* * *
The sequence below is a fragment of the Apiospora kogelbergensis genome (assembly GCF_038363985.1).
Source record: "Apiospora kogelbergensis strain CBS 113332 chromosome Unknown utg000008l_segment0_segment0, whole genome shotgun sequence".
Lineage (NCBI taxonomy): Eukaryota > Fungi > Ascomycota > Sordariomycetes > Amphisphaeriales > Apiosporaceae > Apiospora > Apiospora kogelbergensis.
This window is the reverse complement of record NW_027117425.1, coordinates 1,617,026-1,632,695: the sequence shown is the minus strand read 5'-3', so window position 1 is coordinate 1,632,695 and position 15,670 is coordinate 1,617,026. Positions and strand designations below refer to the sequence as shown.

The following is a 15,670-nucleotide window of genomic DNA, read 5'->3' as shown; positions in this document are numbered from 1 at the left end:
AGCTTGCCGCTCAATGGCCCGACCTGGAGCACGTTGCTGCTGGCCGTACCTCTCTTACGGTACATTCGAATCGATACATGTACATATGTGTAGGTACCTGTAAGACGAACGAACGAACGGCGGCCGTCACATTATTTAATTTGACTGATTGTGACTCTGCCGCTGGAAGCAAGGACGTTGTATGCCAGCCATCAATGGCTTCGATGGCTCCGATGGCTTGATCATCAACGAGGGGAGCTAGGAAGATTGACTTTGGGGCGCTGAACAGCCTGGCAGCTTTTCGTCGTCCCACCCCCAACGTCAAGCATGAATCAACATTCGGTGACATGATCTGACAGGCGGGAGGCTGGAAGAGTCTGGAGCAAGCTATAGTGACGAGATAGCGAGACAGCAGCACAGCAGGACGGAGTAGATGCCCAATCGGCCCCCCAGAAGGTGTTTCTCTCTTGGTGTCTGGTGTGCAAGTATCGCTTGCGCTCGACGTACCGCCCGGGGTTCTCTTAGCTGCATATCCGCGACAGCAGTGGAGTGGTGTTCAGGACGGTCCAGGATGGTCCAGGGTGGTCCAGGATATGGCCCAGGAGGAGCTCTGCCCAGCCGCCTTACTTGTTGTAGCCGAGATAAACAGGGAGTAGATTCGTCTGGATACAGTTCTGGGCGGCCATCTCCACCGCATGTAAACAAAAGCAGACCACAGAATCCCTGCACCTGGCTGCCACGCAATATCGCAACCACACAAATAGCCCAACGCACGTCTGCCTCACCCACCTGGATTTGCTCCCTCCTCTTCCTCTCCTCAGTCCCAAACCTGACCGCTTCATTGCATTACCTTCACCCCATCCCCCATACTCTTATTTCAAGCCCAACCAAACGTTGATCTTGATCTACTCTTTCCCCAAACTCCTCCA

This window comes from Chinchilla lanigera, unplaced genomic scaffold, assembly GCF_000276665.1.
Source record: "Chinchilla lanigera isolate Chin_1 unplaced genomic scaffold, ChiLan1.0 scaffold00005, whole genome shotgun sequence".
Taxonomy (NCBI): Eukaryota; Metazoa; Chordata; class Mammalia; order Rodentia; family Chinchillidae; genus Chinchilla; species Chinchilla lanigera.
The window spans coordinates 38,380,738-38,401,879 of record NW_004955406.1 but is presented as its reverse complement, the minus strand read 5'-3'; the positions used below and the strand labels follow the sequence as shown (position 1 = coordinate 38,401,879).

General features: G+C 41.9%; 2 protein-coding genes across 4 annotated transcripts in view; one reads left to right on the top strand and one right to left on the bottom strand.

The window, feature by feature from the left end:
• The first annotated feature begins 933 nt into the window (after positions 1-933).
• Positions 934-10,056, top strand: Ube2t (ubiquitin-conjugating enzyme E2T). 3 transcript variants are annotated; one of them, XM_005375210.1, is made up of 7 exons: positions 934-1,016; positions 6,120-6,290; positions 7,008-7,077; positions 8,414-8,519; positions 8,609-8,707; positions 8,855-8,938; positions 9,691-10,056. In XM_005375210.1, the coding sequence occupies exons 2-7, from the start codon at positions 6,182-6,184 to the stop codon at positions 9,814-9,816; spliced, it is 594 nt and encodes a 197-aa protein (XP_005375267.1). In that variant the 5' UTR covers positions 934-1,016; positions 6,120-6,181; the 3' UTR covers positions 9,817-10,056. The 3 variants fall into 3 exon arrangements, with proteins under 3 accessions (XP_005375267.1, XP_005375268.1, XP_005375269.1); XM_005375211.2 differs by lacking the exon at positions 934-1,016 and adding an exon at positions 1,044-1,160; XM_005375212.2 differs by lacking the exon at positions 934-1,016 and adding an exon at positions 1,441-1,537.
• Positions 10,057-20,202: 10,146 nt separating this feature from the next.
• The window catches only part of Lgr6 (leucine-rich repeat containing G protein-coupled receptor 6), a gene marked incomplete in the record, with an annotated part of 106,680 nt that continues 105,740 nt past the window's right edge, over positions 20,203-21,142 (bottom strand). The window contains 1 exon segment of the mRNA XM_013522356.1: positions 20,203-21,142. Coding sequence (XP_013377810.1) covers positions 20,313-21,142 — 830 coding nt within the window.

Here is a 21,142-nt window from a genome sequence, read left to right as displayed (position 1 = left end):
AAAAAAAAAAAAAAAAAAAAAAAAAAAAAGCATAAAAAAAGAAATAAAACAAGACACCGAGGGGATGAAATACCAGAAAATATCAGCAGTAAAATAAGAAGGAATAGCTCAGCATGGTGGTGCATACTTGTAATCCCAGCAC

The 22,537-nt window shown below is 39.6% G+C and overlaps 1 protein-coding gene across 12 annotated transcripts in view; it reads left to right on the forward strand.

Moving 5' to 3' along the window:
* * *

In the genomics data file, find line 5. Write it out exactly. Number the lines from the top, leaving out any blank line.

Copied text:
The following is a 15,670-nucleotide window of genomic DNA, read 5'->3' as shown; positions in this document are numbered from 1 at the left end: